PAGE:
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Could a special needs trust help a child with an addiction?

Addiction is a growing national problem -- and if you're the parent of an addict, you may be afraid of what happens when you die. Not only could everything you've worked to provide your child with once you're gone be rapidly depleted in order to feed his or her habit, the ability to pay for more drugs could cost your child his or her life.

A special needs trust might be the best solution.

Special needs trusts have traditionally been used to provide an inheritance for children who suffer from mental disabilities that make it difficult or impossible for them to handle their own funds. These trusts are designed to be managed by a trustee and don't interfere with the ability to receive certain state or federal benefits, like Supplemental Security Income (SSI), if beneficiaries are eligible.

In the case of an heir with an addiction, there are a number of benefits to this kind of trust:

  • The trustee can be someone in the family or someone appointed by the state if no one in the family is willing to take on the responsibility of handling the addict's money.
  • The trust can be set up either in your lifetime or at your death. If it is set up in your lifetime, you can contribute to it as you see fit over time.
  • The trustee would be able to keep the money from the trust out of the addict's hands. It wouldn't be unusual (or unreasonable) for the trustee to pay the addict's bills directly and only give the addict minimal amounts of actual cash.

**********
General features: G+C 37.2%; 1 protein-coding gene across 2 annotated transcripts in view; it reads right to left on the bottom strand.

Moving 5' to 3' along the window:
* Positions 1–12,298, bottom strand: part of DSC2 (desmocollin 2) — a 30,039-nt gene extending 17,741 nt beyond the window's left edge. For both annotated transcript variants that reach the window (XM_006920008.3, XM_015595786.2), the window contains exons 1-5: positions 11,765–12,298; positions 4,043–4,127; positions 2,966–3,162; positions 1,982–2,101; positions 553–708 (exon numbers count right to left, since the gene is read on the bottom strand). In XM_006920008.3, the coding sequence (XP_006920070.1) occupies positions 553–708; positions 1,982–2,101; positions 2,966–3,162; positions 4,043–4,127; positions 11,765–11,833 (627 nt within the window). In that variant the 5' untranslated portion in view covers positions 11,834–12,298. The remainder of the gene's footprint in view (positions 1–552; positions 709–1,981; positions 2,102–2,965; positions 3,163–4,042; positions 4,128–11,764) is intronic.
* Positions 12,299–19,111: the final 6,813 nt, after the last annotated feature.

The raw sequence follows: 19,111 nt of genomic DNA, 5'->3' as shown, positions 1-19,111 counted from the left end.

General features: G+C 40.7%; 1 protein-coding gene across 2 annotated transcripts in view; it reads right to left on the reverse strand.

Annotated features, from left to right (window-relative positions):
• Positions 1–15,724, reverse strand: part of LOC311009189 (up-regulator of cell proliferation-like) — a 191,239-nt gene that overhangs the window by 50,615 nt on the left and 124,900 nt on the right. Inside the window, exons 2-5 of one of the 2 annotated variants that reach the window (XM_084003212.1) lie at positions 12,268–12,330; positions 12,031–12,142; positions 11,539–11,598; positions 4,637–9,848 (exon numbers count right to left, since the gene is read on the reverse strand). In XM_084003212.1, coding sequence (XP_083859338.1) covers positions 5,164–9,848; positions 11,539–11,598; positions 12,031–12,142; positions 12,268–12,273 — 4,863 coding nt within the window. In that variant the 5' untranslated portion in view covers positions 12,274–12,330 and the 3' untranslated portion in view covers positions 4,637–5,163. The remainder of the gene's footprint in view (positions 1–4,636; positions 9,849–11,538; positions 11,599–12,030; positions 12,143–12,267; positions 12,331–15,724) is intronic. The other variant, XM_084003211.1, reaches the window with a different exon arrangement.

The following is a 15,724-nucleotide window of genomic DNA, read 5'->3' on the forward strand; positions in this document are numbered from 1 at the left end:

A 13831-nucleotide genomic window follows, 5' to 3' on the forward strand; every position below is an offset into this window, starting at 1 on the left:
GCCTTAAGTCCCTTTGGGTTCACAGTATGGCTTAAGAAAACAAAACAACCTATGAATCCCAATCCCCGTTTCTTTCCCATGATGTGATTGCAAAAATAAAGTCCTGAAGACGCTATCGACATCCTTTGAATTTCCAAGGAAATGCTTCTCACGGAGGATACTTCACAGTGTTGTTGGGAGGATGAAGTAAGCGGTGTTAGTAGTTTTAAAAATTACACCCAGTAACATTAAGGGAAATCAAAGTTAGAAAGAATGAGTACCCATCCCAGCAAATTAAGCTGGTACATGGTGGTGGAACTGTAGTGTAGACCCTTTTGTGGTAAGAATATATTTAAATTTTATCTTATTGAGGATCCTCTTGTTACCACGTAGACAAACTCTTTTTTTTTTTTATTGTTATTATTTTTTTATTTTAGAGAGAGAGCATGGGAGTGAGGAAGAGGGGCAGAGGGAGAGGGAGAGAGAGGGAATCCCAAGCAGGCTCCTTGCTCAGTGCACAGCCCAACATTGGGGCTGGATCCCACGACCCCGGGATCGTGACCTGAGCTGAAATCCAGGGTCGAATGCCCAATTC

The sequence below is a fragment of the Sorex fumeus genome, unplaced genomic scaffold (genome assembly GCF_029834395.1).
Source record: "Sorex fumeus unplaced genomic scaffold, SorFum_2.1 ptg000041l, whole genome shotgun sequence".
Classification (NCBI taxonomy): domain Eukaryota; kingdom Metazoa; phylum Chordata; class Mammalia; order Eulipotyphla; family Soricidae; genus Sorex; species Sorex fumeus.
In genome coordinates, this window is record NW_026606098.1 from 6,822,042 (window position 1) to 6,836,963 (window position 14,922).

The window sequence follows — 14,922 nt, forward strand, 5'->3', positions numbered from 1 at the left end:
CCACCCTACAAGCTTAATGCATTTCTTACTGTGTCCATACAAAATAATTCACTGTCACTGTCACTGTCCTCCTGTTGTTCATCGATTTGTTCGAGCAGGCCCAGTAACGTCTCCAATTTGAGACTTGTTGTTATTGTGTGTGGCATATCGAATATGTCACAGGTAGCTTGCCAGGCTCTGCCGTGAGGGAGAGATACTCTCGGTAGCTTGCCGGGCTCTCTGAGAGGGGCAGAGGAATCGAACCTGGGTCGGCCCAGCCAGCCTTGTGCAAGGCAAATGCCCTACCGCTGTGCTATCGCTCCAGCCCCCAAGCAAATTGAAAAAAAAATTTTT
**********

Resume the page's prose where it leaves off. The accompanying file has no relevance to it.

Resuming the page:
• The trust can require the addict to submit to drug testing in order to prove that he or she should receive any direct cash payments.
  • The trust can be directed to provide payment to drug rehab treatment programs at the addict's request.
  • You can include a clause that will require the trustee to disburse the remainder of the trust to your child if he or she gets off drugs and remains off them for a certain period of time. For example, if your child stops using drugs and tests clean for a full year, that might trigger the clause.

An attorney can answer your questions about how to craft an estate plan to fit your unique needs.

Source: Findlaw, "Special Needs Trusts FAQ's," accessed July 21, 2017

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